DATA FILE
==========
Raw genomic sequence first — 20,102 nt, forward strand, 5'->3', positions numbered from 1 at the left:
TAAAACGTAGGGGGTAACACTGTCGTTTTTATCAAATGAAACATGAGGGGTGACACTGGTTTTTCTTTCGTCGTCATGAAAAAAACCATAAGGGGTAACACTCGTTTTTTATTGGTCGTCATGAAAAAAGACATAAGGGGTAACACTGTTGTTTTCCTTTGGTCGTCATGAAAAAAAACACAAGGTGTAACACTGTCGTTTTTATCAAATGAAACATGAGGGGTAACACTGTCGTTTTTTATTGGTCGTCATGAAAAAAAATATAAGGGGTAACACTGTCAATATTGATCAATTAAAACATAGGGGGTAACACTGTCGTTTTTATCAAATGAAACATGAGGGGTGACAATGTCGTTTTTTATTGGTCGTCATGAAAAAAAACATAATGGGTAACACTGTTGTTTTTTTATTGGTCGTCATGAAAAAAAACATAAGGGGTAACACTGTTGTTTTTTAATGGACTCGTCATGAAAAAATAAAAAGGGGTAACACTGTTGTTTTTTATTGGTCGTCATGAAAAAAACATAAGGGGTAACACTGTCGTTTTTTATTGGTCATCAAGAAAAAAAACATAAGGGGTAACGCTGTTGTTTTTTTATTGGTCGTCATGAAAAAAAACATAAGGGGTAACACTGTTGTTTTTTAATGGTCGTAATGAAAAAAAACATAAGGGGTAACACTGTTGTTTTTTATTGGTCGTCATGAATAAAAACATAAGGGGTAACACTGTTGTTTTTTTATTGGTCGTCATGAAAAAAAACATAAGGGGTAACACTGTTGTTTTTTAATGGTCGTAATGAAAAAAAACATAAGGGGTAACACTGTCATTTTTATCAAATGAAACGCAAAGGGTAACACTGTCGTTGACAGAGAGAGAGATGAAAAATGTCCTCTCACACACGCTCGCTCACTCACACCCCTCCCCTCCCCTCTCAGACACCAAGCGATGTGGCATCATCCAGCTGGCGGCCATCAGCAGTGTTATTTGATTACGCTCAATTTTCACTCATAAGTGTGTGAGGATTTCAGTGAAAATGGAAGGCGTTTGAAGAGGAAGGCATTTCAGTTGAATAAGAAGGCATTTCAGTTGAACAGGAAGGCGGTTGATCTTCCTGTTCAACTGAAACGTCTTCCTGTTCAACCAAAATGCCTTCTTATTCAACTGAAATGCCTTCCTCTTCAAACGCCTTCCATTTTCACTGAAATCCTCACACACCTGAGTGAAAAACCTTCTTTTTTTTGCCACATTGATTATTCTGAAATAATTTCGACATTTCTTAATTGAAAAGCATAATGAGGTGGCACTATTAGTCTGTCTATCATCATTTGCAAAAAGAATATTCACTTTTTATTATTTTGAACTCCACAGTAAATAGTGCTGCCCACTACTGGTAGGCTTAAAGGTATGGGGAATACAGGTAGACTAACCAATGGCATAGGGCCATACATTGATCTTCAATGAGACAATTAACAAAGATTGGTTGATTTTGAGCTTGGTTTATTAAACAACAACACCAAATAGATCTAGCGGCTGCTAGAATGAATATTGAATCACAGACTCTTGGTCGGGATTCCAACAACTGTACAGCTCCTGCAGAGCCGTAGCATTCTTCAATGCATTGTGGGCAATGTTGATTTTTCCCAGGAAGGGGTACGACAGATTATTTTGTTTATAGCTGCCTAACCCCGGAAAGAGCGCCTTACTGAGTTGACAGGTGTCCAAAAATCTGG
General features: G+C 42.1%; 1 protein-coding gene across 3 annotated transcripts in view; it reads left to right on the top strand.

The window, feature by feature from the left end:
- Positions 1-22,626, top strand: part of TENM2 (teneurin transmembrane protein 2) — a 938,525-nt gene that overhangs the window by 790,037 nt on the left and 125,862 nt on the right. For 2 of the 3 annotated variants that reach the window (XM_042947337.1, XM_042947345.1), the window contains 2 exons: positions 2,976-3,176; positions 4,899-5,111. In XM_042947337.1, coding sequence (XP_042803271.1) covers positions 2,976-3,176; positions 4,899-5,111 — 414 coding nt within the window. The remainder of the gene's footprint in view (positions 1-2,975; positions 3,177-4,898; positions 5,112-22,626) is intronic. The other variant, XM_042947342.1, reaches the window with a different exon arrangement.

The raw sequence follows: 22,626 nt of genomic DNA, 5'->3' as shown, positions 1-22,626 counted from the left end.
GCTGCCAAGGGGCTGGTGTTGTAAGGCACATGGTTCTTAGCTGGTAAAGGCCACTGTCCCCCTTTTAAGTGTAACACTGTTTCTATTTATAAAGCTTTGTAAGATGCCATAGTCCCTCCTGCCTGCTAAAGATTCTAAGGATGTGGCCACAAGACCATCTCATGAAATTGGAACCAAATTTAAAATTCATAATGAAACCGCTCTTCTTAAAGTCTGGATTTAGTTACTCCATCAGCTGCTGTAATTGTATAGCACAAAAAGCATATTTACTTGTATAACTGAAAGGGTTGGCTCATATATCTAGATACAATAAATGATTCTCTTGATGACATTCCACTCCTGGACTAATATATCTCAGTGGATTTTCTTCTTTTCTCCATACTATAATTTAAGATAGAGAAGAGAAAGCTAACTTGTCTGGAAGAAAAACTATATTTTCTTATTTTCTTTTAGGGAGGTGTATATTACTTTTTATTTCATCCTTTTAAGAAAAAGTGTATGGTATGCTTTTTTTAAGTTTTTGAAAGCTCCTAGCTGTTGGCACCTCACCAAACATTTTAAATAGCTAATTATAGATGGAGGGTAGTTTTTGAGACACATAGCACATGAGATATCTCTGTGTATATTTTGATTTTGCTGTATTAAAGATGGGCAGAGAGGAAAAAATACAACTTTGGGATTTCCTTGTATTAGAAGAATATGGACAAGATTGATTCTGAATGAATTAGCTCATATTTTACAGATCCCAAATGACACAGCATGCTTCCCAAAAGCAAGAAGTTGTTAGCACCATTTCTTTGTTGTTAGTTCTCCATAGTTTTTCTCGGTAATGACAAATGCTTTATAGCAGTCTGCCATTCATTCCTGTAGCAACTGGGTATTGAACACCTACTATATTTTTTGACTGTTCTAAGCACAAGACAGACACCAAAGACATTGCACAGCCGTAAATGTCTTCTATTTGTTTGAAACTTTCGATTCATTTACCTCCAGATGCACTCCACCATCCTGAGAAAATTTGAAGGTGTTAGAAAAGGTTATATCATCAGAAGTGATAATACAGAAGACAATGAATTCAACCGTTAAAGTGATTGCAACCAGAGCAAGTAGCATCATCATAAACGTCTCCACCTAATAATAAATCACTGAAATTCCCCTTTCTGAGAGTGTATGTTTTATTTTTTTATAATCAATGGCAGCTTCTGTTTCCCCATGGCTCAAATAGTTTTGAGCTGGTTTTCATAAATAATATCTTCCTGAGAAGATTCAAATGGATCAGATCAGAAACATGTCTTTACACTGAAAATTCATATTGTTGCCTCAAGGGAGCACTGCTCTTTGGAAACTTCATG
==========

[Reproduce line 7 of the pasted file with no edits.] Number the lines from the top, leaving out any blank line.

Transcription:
GCTGCCAAGGGGCTGGTGTTGTAAGGCACATGGTTCTTAGCTGGTAAAGGCCACTGTCCCCCTTTTAAGTGTAACACTGTTTCTATTTATAAAGCTTTGTAAGATGCCATAGTCCCTCCTGCCTGCTAAAGATTCTAAGGATGTGGCCACAAGACCATCTCATGAAATTGGAACCAAATTTAAAATTCATAATGAAACCGCTCTTCTTAAAGTCTGGATTTAGTTACTCCATCAGCTGCTGTAATTGTATAGCACAAAAAGCATATTTACTTGTATAACTGAAAGGGTTGGCTCATATATCTAGATACAATAAATGATTCTCTTGATGACATTCCACTCCTGGACTAATATATCTCAGTGGATTTTCTTCTTTTCTCCATACTATAATTTAAGATAGAGAAGAGAAAGCTAACTTGTCTGGAAGAAAAACTATATTTTCTTATTTTCTTTTAGGGAGGTGTATATTACTTTTTATTTCATCCTTTTAAGAAAAAGTGTATGGTATGCTTTTTTTAAGTTTTTGAAAGCTCCTAGCTGTTGGCACCTCACCAAACATTTTAAATAGCTAATTATAGATGGAGGGTAGTTTTTGAGACACATAGCACATGAGATATCTCTGTGTATATTTTGATTTTGCTGTATTAAAGATGGGCAGAGAGGAAAAAATACAACTTTGGGATTTCCTTGTATTAGAAGAATATGGACAAGATTGATTCTGAATGAATTAGCTCATATTTTACAGATCCCAAATGACACAGCATGCTTCCCAAAAGCAAGAAGTTGTTAGCACCATTTCTTTGTTGTTAGTTCTCCATAGTTTTTCTCGGTAATGACAAATGCTTTATAGCAGTCTGCCATTCATTCCTGTAGCAACTGGGTATTGAACACCTACTATATTTTTTGACTGTTCTAAGCACAAGACAGACACCAAAGACATTGCACAGCCGTAAATGTCTTCTATTTGTTTGAAACTTTCGATTCATTTACCTCCAGATGCACTCCACCATCCTGAGAAAATTTGAAGGTGTTAGAAAAGGTTATATCATCAGAAGTGATAATACAGAAGACAATGAATTCAACCGTTAAAGTGATTGCAACCAGAGCAAGTAGCATCATCATAAACGTCTCCACCTAATAATAAATCACTGAAATTCCCCTTTCTGAGAGTGTATGTTTTATTTTTTTATAATCAATGGCAGCTTCTGTTTCCCCATGGCTCAAATAGTTTTGAGCTGGTTTTCATAAATAATATCTTCCTGAGAAGATTCAAATGGATCAGATCAGAAACATGTCTTTACACTGAAAATTCATATTGTTGCCTCAAGGGAGCACTGCTCTTTGGAAACTTCATG